[25.01.2018] Official launch of the MNEMOSENE project
Mass production and commercialization of technologies based on integrated circuits, such as computers and mobile phones, have completely revolutionized our society, ultimately resulting in the Digital Revolution and leading humanity into what is now referred to as the Information Age.
Emerging electronic applications, such as Internet-of-Things and Big Data analytics, are expected to impact our lives even further, but they require increasing computing power with severe constraints on size, energy consumption and reliability. Current manufacturing technologies, electronic devices and computer architectures are unable to deliver the functionalities and features needed by these applications. In order to meet these challenging requirements and prepare the European electronics industry for the next generation of computing technologies, novel approaches have to be devised and implemented.
In this context, the “MNEMOSENE” project held its kick-off meeting in Manchester (UK) on Jan 25th, 2018. Coordinated by Delft Technical University (NL), the project consortium includes eight other partners from six different countries: Eindhoven University of Technology and IMEC (NL), ETH Zurich and IBM Research – Zurich (CH), Arm (UK), RWTH Aachen University (DE), INRIA (FR) and Intelligentsia Consultants (LU).
This ambitious research and innovation action addresses the theme "Development of new approaches to scale functional performance of information processing and storage substantially beyond the state-of-the-art technologies with a focus on ultra-low power and high performance" of the European Union’s Horizon 2020 ICT research and innovation programme, which funded the 3-year project with a total of 4M €.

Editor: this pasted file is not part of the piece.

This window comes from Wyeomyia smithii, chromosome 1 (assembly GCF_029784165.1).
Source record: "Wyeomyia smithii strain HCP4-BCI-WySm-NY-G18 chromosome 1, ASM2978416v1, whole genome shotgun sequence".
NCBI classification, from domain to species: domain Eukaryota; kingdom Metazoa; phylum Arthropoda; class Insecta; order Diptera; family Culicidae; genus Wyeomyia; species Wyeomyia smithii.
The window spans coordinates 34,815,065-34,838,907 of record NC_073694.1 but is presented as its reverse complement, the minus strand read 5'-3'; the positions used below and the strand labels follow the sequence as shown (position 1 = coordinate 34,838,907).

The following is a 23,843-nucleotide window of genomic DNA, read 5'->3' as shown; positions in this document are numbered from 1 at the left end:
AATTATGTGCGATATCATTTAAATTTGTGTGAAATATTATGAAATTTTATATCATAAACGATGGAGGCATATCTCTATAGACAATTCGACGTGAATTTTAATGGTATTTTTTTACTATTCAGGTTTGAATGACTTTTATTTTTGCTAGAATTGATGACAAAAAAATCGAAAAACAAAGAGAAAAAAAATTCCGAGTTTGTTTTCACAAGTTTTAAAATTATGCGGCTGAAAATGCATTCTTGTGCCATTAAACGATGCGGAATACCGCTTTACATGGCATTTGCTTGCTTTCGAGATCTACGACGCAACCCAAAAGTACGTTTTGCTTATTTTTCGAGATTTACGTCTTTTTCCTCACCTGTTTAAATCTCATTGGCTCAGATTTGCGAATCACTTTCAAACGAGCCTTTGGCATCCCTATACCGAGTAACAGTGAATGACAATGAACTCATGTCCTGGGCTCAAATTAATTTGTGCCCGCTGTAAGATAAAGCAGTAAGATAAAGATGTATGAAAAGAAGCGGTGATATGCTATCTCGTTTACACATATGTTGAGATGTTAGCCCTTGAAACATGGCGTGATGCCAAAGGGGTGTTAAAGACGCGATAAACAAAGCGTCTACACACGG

In order to meet the requirements of future electronic applications, MNEMOSENE will focus on the development, design and demonstration of a Computation-In-Memory (CIM) architecture based on extending arrays of non-volatile resistive switching devices (memristors) with logic functionality inside or around the cell array. CIM architectures allow integration of information processing and storage at the same physical location, having the potential to (a) eliminate the communication and memory bottleneck, (b) support massive parallelism to increase the overall performance, (c) drastically enhance energy efficiency, and (d) be cheaper to manufacture.
Development of such a radically innovative computing architecture will be a real breakthrough, enabling the solution of many computational problems in minutes rather than days at affordable energy and cost, resulting in orders of magnitude increase in performance. To achieve this result, research efforts in MNEMOSENE will be concentrated on (a) identifying potential applications (e.g. genomics, data reconstruction for medical imaging, radio interferometry, etc.) and developing new appropriate algorithmic solutions for the CIM architecture, (b) developing and designing new mapping methods integrated in a framework for efficient compilation of the new algorithms into CIM macro-level operations, (c) developing a macro-architecture based on the integration of groups of CIM tiles, (d) developing and demonstrating the micro-architecture level of CIM tiles and their models and (e) designing a simulator and FPGA emulator for the new architecture in order to demonstrate its superiority.
Finally, to ensure impacts beyond the project timeframe, the MNEMOSENE partners have foreseen a 9-12 year technology development roadmap that, starting from the integration of a CIM die with a conventional CPU on a single chip, will ultimately lead to a CIM-based computer.
This project has received funding from the European Union’s Horizon 2020 research and innovation programme under grant agreement No 780215